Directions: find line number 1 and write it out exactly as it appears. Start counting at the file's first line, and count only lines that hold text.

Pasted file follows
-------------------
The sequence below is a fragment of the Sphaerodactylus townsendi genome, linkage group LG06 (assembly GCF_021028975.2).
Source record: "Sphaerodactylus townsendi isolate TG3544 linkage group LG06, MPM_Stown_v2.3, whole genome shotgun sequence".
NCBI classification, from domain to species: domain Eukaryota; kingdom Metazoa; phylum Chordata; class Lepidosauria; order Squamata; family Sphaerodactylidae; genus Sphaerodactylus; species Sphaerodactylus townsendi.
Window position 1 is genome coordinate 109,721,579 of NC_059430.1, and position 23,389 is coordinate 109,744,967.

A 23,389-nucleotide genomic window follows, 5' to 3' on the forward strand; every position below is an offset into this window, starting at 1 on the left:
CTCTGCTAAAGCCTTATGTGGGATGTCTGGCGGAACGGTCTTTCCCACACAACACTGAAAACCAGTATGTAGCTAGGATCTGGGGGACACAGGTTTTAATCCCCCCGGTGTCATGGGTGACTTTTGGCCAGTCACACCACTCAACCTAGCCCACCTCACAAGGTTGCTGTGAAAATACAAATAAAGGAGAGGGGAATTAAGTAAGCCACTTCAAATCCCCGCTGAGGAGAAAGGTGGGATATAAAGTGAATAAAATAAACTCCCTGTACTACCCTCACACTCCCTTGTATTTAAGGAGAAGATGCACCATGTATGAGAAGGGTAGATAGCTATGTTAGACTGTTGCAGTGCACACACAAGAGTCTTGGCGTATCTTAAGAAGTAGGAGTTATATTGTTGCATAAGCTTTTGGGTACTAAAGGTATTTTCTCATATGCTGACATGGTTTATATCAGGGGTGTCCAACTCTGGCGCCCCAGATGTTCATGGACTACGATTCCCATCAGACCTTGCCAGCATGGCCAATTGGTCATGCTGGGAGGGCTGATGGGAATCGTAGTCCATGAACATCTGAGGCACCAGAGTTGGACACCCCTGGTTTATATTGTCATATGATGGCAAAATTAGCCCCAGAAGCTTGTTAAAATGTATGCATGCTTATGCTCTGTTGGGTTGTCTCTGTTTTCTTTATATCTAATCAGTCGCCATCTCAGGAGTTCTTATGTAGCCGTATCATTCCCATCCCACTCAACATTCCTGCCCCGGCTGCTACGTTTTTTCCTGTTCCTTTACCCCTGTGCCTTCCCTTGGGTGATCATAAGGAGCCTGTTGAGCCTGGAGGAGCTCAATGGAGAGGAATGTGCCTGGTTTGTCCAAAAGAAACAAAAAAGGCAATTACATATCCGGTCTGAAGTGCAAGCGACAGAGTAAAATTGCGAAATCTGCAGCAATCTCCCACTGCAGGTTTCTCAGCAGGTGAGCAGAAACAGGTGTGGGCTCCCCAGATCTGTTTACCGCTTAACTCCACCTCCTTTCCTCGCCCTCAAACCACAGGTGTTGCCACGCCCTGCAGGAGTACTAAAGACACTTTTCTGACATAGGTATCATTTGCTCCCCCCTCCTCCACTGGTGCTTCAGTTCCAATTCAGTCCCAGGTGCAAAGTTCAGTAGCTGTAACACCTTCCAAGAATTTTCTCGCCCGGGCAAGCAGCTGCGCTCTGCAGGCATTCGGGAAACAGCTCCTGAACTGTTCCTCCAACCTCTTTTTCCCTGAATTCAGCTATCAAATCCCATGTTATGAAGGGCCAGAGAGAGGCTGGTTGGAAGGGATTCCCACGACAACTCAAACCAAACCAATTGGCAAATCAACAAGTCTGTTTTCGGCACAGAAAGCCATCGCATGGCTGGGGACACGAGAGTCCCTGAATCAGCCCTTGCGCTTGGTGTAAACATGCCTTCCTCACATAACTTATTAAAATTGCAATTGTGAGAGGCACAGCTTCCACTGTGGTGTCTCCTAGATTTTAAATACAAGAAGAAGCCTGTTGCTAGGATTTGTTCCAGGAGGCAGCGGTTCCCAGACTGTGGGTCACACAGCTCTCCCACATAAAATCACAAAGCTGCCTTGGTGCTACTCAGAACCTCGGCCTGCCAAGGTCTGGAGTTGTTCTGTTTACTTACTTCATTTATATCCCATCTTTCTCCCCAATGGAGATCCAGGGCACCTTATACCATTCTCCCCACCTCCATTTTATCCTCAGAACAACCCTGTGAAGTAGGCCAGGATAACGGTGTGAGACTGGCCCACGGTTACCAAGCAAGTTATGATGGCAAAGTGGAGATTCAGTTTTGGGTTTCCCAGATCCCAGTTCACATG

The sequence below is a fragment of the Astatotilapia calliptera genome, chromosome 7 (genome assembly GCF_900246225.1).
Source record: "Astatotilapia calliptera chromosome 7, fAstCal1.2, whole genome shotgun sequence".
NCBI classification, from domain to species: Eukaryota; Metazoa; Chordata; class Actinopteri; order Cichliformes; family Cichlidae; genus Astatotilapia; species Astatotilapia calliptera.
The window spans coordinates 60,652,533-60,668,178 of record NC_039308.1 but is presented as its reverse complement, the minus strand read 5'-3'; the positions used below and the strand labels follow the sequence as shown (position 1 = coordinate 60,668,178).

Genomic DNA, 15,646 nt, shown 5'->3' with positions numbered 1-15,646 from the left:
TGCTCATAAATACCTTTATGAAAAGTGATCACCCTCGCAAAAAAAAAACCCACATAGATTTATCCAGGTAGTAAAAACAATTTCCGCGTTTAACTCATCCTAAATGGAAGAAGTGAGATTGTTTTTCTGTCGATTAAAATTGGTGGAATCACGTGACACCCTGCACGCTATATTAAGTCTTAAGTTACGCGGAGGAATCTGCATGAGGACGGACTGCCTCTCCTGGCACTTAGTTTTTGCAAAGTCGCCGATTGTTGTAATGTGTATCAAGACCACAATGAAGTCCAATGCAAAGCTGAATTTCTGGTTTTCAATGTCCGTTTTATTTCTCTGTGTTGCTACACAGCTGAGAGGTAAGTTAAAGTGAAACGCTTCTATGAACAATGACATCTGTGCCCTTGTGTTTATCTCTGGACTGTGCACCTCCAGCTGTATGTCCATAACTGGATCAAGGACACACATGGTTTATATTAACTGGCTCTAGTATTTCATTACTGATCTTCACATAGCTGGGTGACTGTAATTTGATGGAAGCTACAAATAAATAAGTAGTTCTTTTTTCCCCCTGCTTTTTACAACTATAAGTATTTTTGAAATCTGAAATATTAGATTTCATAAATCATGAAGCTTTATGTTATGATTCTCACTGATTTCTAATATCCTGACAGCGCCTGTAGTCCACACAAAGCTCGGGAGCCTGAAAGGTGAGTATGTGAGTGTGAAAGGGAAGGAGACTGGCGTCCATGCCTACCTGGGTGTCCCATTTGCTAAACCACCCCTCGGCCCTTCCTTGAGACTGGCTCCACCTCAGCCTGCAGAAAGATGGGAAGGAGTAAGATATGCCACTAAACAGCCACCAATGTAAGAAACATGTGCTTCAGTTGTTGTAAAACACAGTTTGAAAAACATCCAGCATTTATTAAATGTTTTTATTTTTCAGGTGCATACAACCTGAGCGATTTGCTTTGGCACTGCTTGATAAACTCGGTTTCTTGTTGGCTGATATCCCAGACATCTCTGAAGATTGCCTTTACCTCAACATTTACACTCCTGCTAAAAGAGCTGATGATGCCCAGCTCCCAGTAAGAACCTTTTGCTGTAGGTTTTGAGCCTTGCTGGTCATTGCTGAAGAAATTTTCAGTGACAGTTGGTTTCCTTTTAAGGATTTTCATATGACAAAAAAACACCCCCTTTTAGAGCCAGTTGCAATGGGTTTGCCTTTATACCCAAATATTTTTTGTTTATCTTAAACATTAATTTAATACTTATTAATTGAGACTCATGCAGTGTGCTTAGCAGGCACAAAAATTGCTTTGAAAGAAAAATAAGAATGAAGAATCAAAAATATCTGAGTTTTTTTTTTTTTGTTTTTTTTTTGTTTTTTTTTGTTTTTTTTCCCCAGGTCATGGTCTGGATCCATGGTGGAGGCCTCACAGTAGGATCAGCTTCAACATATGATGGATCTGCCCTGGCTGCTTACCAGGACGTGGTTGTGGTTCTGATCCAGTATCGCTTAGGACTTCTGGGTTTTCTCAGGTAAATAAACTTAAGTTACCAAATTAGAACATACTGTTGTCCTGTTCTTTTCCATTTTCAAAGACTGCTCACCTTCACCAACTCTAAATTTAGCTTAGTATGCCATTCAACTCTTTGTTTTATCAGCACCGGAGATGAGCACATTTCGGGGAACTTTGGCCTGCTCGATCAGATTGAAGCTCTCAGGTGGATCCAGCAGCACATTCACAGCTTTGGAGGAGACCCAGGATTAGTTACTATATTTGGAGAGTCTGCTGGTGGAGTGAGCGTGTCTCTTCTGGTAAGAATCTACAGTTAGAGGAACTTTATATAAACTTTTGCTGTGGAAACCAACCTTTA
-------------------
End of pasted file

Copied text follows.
The sequence below is a fragment of the Sphaerodactylus townsendi genome, linkage group LG06 (assembly GCF_021028975.2).